A recent probe by US lawmakers has poked holes in the elevated privacy features that are available on the iPhone and iPad with the iOS 13 software, including notifications when apps such as Google Maps are tracking your location, deeming those changes “anti-competitive”.

And while privacy advocates have so far praised the Cupertino tech giant for the new privacy-focused features in the iOS 13 software, that could change in light of the revelations that Tim Cook & Co. are not applying the same rule to Apple’s proprietary apps, like Maps.

Just to refresh your memory, it was reported yesterday that Apple has been gathering and transmitting location data of the iPhone 11 Pro users even when they have set every single app and system service to never request location information. At least one privacy advocate says Apple’s behavior appears to be evidence that it’s engaged in constant location surveillance.

 

Ray Walsh, data privacy advocate at ProPrivacy.com:

It seems hard to believe that a firm with the power and development expertise of Apple has done this accidentally. And the fact that it has quickly gone on the record to claim that it does not actually see any negative security implications with the practice — seems telling.

I couldn’t agree more.

Security journalist Brian Krebs has proved that the iPhone 11 Pro intermittently seeks the user’s location information even when told not to. An Apple engineer responded to the piece by claiming Apple doesn’t see any actual security implications. “It is expected behavior that the location services icon appears in the status bar when Location Services is enabled,” an engineer said. “The icon appears for system services that do not have a switch in Settings.”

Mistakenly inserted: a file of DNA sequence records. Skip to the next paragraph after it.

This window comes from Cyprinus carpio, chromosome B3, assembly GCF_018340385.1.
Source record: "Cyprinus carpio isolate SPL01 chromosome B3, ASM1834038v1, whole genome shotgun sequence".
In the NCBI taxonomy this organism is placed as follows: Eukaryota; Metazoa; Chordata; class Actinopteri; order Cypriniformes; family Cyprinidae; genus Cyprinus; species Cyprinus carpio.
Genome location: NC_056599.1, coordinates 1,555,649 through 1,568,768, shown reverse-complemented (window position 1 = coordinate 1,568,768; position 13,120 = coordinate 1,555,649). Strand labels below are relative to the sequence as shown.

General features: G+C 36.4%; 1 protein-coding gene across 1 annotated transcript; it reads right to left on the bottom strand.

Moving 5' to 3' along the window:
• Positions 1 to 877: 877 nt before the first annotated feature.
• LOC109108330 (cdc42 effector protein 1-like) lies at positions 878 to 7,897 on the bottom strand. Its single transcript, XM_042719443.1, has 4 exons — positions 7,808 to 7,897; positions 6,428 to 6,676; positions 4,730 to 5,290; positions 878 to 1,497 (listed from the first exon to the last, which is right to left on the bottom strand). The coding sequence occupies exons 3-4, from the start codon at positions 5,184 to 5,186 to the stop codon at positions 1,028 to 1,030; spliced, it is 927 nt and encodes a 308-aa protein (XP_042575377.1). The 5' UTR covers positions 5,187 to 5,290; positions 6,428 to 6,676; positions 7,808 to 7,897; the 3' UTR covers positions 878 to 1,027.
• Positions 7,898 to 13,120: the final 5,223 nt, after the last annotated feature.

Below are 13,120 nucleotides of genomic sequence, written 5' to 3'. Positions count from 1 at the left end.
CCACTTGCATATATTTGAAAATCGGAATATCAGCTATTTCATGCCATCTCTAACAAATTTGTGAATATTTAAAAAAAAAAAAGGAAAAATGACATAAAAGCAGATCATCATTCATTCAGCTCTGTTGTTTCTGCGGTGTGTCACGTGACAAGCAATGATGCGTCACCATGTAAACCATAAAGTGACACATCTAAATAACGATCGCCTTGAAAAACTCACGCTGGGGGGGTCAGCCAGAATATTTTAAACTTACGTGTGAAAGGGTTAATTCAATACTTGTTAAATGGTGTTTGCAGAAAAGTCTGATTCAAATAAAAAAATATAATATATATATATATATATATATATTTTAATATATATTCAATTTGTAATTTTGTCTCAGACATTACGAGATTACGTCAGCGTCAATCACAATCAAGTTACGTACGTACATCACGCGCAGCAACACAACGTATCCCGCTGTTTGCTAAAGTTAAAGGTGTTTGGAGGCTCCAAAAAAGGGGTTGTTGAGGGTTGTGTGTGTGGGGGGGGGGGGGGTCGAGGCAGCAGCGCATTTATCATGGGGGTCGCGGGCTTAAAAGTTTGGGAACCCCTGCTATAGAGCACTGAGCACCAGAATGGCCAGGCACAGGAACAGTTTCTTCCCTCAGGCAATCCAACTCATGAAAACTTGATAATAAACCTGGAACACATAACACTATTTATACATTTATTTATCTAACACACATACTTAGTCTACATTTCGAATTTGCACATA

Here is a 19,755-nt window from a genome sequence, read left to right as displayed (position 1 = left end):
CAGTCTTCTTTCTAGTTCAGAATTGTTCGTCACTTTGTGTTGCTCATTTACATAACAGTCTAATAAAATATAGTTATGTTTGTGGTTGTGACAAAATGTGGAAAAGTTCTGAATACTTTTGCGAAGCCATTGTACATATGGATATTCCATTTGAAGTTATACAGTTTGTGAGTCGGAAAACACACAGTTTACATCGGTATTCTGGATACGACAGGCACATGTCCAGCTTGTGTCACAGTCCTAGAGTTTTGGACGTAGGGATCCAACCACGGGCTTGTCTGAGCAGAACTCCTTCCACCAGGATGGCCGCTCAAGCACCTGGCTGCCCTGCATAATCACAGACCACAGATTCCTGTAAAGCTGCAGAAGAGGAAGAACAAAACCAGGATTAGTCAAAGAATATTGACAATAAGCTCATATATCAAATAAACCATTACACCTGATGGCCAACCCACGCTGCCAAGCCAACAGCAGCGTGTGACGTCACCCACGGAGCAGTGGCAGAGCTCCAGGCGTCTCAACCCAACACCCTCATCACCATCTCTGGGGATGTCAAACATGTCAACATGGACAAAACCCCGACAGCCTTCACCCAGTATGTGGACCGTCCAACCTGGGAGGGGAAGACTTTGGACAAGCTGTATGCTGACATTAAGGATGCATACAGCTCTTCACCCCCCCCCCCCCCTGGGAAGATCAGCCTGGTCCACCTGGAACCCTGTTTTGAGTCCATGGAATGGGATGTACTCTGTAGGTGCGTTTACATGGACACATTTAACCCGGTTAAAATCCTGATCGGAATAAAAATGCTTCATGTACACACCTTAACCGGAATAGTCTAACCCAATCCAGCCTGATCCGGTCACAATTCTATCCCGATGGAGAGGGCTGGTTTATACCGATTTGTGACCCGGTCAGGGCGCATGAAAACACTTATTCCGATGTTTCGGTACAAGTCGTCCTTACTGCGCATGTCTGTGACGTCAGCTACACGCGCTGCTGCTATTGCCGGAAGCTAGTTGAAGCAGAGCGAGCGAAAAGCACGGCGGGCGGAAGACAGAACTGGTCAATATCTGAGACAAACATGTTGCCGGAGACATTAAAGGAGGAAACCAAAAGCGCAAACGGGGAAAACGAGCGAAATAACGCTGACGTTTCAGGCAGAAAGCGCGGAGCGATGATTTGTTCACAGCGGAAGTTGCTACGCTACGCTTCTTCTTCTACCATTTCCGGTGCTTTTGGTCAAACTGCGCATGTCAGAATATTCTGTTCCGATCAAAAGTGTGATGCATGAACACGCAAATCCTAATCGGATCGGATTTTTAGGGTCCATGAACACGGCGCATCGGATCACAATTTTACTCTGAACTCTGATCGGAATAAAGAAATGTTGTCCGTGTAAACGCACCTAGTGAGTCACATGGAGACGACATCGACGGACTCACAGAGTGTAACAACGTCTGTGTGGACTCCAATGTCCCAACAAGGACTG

It’s also telling that Apple didn’t respond to any follow-up questions.

Walsh speculates that that Apple will most likely release a software fix that allows consumers to appear to completely switch location tracking off on their device.

Whether this actually stops the tracking will remain a corporate secret known only to those behind the closed source platform. The problem with iPhones is that they are completely closed source, and, as a result, it is impossible to tell exactly what Apple is doing in the background. This means it is theoretically possible that iPhone devices could continue to record people’s location data secretly.

I don’t think that Apple is secretly tracking users.

But, given the company’s tough stance on protecting the privacy of its users, Apple doesn’t need bad press like this supposed iPhone 11 location tracking. I’m guessing that’s some kind of a bug that will most likely be squished with a future update, not intended behavior.

Some people have suspected that the fact that the location tracking only occurs on the latest iPhone 11 Pro handsets could have something to do with Apple’s support for the new Wi-Fi 6 standard. It’s hard to tell what’s behind all this because Apple is being tight-lipped about it.

So, what do you think is going on here?

Let us know in the comments down below.